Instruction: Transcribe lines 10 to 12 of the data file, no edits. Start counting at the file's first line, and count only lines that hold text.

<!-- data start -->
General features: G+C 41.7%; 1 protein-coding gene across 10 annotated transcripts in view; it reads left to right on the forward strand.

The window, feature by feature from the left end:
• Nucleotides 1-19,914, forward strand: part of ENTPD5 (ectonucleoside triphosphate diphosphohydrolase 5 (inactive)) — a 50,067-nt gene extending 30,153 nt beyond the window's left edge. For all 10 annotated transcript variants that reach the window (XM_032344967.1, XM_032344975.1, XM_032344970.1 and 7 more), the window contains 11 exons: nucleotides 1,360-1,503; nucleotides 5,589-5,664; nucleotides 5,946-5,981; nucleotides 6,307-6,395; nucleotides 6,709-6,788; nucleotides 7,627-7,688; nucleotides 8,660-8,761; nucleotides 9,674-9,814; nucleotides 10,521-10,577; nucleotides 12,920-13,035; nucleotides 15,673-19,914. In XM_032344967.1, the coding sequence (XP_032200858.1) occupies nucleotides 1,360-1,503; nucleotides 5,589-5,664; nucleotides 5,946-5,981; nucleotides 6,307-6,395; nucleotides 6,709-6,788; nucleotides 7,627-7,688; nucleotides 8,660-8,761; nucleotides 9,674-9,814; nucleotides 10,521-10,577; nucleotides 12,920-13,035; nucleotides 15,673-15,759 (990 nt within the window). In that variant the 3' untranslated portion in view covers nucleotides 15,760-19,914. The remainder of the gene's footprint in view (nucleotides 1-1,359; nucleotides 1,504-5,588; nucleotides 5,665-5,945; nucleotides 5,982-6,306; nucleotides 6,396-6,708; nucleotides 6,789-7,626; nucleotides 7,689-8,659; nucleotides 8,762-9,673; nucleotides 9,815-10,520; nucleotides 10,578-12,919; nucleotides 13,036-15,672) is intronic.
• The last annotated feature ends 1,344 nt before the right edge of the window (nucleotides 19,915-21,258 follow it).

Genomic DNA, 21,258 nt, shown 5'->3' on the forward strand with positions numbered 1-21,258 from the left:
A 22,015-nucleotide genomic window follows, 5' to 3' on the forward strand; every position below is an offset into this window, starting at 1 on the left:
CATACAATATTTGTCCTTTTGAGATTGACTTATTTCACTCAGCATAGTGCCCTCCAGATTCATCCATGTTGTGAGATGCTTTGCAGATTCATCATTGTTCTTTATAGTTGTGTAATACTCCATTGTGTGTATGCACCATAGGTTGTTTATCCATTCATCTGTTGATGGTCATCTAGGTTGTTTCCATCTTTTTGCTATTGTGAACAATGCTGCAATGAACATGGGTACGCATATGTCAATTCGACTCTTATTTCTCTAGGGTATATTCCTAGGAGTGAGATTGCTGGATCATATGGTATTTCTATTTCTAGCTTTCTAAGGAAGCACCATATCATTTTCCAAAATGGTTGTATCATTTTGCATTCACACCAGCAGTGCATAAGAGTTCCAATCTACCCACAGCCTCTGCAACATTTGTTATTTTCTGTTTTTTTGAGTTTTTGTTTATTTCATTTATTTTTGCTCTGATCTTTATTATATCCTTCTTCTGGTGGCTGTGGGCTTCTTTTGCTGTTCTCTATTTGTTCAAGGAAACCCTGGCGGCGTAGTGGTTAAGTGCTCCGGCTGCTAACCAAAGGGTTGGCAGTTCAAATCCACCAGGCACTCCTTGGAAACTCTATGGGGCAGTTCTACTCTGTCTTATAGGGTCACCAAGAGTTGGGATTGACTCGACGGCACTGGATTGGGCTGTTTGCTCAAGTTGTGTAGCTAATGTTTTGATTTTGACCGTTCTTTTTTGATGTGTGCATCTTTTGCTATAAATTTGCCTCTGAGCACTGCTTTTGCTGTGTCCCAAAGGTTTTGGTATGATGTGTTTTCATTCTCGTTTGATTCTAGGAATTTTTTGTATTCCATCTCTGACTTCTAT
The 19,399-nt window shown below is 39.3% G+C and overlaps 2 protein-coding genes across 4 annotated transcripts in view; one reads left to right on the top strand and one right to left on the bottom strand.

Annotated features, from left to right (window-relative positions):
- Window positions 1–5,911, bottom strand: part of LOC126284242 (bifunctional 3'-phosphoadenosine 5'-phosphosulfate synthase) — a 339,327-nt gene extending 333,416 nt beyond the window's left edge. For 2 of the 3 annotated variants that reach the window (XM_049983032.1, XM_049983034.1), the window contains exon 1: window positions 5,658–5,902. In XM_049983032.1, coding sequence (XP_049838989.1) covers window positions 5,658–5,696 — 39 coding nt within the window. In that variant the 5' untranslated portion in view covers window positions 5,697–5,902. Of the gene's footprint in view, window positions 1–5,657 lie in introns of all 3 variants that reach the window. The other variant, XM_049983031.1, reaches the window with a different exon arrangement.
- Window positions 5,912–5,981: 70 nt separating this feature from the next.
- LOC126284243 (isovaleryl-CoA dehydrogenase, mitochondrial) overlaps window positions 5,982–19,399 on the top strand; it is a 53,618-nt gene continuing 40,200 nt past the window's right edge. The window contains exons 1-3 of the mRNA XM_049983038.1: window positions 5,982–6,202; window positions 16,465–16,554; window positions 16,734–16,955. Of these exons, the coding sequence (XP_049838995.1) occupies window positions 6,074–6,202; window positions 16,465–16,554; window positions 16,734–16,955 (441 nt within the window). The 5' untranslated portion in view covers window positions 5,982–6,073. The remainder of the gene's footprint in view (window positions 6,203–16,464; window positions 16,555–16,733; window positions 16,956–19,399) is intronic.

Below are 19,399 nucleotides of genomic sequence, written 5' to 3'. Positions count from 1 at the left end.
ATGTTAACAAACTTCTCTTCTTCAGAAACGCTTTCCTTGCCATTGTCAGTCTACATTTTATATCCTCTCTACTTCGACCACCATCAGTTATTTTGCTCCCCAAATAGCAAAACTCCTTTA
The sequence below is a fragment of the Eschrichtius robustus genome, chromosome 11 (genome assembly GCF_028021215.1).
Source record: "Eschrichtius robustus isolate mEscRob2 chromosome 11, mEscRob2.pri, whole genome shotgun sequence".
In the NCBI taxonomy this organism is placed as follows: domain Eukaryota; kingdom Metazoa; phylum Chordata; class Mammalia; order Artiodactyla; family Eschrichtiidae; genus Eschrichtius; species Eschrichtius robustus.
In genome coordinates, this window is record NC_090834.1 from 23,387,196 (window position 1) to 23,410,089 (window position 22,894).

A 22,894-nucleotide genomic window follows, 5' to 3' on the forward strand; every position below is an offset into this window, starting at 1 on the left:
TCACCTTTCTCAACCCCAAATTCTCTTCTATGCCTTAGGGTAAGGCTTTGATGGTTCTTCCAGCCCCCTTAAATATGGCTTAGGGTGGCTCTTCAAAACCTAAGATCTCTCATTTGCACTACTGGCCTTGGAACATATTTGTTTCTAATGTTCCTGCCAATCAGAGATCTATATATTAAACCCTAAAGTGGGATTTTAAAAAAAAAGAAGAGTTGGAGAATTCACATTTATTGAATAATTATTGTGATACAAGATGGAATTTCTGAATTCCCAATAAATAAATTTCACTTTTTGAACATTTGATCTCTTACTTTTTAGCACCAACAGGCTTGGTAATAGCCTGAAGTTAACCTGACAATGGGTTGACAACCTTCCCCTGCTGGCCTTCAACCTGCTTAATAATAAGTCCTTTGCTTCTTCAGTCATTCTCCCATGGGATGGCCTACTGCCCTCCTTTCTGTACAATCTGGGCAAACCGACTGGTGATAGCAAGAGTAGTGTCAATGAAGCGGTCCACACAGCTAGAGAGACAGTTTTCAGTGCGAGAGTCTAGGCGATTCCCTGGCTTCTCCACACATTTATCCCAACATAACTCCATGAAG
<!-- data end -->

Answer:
- Window positions 1–5,911, bottom strand: part of LOC126284242 (bifunctional 3'-phosphoadenosine 5'-phosphosulfate synthase) — a 339,327-nt gene extending 333,416 nt beyond the window's left edge. For 2 of the 3 annotated variants that reach the window (XM_049983032.1, XM_049983034.1), the window contains exon 1: window positions 5,658–5,902. In XM_049983032.1, coding sequence (XP_049838989.1) covers window positions 5,658–5,696 — 39 coding nt within the window. In that variant the 5' untranslated portion in view covers window positions 5,697–5,902. Of the gene's footprint in view, window positions 1–5,657 lie in introns of all 3 variants that reach the window. The other variant, XM_049983031.1, reaches the window with a different exon arrangement.
- Window positions 5,912–5,981: 70 nt separating this feature from the next.
- LOC126284243 (isovaleryl-CoA dehydrogenase, mitochondrial) overlaps window positions 5,982–19,399 on the top strand; it is a 53,618-nt gene continuing 40,200 nt past the window's right edge. The window contains exons 1-3 of the mRNA XM_049983038.1: window positions 5,982–6,202; window positions 16,465–16,554; window positions 16,734–16,955. Of these exons, the coding sequence (XP_049838995.1) occupies window positions 6,074–6,202; window positions 16,465–16,554; window positions 16,734–16,955 (441 nt within the window). The 5' untranslated portion in view covers window positions 5,982–6,073. The remainder of the gene's footprint in view (window positions 6,203–16,464; window positions 16,555–16,733; window positions 16,956–19,399) is intronic.